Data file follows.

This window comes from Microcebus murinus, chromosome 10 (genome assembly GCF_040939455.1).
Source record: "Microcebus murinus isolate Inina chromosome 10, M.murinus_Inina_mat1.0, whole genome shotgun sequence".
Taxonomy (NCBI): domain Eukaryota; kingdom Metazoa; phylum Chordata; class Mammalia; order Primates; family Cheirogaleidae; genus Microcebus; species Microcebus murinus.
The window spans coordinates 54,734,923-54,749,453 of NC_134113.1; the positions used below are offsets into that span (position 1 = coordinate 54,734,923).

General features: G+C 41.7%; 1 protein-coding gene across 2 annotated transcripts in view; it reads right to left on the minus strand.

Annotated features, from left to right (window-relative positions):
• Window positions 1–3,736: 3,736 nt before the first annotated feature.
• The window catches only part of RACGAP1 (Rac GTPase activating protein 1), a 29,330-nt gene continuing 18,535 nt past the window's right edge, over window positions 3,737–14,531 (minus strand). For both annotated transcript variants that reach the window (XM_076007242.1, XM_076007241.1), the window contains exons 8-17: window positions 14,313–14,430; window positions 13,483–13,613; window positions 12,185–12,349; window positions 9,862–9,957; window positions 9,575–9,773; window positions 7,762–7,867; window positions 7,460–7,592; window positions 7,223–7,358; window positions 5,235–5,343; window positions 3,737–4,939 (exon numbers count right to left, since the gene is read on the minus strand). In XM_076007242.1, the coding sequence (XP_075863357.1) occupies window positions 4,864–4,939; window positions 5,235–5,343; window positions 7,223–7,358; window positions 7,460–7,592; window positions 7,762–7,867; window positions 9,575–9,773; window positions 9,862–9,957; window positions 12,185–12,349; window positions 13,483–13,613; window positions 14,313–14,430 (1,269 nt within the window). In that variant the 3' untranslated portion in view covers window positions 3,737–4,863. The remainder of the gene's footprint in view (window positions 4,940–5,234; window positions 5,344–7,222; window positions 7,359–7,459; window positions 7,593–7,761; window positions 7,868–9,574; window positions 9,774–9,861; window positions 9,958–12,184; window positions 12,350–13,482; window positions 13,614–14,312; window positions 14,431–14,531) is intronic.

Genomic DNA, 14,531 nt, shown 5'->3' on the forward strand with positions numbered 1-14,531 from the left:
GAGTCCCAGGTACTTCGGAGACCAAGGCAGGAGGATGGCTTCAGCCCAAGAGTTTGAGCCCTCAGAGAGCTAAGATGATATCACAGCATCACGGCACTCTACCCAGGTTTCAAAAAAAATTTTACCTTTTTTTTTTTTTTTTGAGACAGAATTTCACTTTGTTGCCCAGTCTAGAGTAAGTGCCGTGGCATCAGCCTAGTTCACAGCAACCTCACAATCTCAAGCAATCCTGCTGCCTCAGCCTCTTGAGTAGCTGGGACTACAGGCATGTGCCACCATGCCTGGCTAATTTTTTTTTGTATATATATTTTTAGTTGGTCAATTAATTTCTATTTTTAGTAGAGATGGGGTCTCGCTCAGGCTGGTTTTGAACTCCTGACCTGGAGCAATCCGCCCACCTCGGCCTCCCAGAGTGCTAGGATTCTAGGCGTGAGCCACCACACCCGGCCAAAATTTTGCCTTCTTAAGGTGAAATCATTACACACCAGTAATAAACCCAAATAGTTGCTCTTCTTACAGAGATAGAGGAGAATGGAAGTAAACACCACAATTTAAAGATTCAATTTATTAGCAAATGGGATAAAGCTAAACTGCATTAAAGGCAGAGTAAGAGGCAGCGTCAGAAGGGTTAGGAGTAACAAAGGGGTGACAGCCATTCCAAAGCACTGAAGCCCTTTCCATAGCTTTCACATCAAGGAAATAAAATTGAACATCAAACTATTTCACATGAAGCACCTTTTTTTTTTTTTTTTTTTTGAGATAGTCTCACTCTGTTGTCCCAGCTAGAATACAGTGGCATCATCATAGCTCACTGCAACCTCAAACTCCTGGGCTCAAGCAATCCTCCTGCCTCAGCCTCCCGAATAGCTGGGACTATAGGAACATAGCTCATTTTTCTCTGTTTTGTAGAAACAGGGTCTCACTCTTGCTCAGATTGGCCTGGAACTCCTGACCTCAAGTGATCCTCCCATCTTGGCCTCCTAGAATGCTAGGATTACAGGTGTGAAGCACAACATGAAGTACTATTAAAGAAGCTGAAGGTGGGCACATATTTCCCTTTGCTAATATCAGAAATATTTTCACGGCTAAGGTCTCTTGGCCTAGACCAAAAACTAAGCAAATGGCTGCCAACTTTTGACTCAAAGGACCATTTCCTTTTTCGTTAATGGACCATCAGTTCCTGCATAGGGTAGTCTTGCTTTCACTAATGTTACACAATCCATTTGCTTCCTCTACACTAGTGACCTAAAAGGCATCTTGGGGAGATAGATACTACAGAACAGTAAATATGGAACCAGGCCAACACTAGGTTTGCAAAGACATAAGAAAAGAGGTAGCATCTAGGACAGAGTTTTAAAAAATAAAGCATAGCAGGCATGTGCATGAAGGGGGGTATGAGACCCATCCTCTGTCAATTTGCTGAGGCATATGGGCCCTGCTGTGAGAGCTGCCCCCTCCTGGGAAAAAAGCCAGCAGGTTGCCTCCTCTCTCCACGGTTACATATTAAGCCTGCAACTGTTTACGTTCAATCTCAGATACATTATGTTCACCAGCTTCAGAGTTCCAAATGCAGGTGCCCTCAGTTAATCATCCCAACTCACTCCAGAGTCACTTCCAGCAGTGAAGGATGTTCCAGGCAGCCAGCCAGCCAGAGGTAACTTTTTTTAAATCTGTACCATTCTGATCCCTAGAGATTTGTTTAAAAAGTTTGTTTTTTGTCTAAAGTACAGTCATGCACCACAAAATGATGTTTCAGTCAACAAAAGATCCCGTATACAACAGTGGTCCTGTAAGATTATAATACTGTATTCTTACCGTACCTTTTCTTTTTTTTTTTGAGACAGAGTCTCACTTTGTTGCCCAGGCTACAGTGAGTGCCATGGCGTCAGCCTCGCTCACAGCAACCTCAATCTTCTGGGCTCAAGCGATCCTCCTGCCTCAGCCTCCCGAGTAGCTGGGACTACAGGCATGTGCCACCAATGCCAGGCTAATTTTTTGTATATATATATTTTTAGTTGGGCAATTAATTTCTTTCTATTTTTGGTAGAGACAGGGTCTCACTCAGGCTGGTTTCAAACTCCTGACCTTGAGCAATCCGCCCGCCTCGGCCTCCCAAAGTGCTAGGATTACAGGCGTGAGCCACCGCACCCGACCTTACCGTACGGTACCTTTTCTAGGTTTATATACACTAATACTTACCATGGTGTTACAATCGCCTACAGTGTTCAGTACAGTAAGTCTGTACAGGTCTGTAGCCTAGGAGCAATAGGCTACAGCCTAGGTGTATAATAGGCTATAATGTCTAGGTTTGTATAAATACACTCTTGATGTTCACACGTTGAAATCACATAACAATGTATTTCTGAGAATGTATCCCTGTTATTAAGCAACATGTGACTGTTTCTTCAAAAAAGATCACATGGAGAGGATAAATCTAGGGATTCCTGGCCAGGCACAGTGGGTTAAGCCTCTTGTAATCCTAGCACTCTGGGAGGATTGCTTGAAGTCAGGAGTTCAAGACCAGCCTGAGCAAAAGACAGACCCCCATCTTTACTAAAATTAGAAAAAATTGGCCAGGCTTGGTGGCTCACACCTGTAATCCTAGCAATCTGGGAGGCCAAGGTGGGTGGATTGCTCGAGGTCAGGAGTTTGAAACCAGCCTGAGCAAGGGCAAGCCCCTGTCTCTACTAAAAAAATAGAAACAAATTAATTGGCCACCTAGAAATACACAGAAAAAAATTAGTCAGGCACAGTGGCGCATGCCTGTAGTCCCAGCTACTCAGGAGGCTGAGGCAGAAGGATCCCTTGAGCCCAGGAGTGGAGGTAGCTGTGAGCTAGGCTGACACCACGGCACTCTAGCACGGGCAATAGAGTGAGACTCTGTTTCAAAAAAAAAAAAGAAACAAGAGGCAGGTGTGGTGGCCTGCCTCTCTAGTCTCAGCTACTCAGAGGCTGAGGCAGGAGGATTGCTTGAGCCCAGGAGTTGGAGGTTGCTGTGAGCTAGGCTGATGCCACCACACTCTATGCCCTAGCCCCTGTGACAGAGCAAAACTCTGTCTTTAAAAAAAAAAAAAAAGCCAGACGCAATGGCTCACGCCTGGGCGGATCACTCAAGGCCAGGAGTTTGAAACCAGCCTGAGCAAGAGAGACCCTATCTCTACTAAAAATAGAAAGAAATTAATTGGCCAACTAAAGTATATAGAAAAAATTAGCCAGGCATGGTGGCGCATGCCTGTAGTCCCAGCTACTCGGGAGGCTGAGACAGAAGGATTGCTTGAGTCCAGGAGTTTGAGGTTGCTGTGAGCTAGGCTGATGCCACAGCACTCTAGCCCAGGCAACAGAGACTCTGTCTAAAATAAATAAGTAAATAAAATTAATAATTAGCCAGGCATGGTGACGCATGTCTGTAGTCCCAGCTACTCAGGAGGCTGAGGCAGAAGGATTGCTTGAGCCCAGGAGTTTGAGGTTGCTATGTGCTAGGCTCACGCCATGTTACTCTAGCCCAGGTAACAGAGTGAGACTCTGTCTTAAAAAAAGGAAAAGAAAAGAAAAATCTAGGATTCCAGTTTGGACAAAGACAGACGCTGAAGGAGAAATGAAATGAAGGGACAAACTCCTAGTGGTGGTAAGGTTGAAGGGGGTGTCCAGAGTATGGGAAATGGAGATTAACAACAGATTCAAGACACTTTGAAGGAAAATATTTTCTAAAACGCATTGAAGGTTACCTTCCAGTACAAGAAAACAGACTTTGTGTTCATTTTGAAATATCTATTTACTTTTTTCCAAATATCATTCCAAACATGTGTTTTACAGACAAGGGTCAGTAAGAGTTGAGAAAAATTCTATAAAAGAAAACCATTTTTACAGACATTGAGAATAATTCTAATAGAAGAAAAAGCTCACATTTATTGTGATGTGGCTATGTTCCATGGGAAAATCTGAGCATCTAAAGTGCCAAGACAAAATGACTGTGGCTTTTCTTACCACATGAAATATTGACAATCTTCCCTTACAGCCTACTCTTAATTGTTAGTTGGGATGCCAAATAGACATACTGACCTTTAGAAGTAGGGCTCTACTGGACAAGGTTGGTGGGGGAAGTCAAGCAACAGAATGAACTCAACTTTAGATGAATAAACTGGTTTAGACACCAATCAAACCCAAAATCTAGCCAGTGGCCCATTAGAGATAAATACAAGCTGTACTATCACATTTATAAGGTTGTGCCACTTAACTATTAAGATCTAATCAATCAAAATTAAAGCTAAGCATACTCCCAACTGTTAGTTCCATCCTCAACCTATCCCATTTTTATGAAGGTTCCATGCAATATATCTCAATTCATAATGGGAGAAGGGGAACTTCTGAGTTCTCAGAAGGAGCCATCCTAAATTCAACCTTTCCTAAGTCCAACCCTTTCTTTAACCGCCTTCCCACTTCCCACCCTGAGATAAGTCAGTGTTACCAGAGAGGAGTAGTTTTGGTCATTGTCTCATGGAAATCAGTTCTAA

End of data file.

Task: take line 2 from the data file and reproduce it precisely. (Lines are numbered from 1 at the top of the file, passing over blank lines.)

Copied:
Source record: "Microcebus murinus isolate Inina chromosome 10, M.murinus_Inina_mat1.0, whole genome shotgun sequence".